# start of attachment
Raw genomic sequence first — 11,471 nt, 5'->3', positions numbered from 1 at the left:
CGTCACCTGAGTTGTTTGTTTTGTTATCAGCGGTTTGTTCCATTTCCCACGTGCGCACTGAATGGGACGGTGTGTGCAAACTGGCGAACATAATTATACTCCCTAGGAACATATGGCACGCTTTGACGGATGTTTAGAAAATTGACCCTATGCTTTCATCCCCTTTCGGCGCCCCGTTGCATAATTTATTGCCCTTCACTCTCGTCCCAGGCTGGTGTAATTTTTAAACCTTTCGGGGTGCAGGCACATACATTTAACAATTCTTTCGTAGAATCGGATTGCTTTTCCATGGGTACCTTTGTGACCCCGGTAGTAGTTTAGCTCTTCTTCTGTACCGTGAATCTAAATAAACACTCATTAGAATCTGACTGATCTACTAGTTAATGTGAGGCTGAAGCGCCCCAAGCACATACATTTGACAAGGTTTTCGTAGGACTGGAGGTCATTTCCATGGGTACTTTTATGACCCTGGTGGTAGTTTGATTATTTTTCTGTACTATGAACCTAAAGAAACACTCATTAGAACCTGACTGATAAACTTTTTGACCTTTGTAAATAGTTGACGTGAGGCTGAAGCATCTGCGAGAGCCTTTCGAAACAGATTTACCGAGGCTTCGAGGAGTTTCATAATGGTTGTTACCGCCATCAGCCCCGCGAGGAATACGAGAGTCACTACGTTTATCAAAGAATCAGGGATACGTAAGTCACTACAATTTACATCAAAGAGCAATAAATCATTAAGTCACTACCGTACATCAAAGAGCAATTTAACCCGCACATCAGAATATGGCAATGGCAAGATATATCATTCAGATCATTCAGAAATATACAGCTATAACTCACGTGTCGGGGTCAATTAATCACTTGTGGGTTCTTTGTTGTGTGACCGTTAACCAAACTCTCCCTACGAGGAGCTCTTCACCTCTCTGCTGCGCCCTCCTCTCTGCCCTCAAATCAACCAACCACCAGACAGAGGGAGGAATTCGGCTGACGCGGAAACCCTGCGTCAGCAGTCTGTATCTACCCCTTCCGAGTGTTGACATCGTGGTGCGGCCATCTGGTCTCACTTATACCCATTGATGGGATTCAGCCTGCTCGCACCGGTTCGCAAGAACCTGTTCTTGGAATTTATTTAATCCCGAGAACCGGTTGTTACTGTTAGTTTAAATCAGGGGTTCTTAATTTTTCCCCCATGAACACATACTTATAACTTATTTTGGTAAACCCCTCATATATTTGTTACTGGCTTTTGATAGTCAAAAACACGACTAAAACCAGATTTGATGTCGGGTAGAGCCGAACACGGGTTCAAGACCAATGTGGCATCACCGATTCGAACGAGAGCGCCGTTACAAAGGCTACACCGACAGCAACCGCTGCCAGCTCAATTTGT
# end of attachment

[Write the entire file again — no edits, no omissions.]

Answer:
Raw genomic sequence first — 11,471 nt, 5'->3', positions numbered from 1 at the left:
CGTCACCTGAGTTGTTTGTTTTGTTATCAGCGGTTTGTTCCATTTCCCACGTGCGCACTGAATGGGACGGTGTGTGCAAACTGGCGAACATAATTATACTCCCTAGGAACATATGGCACGCTTTGACGGATGTTTAGAAAATTGACCCTATGCTTTCATCCCCTTTCGGCGCCCCGTTGCATAATTTATTGCCCTTCACTCTCGTCCCAGGCTGGTGTAATTTTTAAACCTTTCGGGGTGCAGGCACATACATTTAACAATTCTTTCGTAGAATCGGATTGCTTTTCCATGGGTACCTTTGTGACCCCGGTAGTAGTTTAGCTCTTCTTCTGTACCGTGAATCTAAATAAACACTCATTAGAATCTGACTGATCTACTAGTTAATGTGAGGCTGAAGCGCCCCAAGCACATACATTTGACAAGGTTTTCGTAGGACTGGAGGTCATTTCCATGGGTACTTTTATGACCCTGGTGGTAGTTTGATTATTTTTCTGTACTATGAACCTAAAGAAACACTCATTAGAACCTGACTGATAAACTTTTTGACCTTTGTAAATAGTTGACGTGAGGCTGAAGCATCTGCGAGAGCCTTTCGAAACAGATTTACCGAGGCTTCGAGGAGTTTCATAATGGTTGTTACCGCCATCAGCCCCGCGAGGAATACGAGAGTCACTACGTTTATCAAAGAATCAGGGATACGTAAGTCACTACAATTTACATCAAAGAGCAATAAATCATTAAGTCACTACCGTACATCAAAGAGCAATTTAACCCGCACATCAGAATATGGCAATGGCAAGATATATCATTCAGATCATTCAGAAATATACAGCTATAACTCACGTGTCGGGGTCAATTAATCACTTGTGGGTTCTTTGTTGTGTGACCGTTAACCAAACTCTCCCTACGAGGAGCTCTTCACCTCTCTGCTGCGCCCTCCTCTCTGCCCTCAAATCAACCAACCACCAGACAGAGGGAGGAATTCGGCTGACGCGGAAACCCTGCGTCAGCAGTCTGTATCTACCCCTTCCGAGTGTTGACATCGTGGTGCGGCCATCTGGTCTCACTTATACCCATTGATGGGATTCAGCCTGCTCGCACCGGTTCGCAAGAACCTGTTCTTGGAATTTATTTAATCCCGAGAACCGGTTGTTACTGTTAGTTTAAATCAGGGGTTCTTAATTTTTCCCCCATGAACACATACTTATAACTTATTTTGGTAAACCCCTCATATATTTGTTACTGGCTTTTGATAGTCAAAAACACGACTAAAACCAGATTTGATGTCGGGTAGAGCCGAACACGGGTTCAAGACCAATGTGGCATCACCGATTCGAACGAGAGCGCCGTTACAAAGGCTACACCGACAGCAACCGCTGCCAGCTCAATTTGT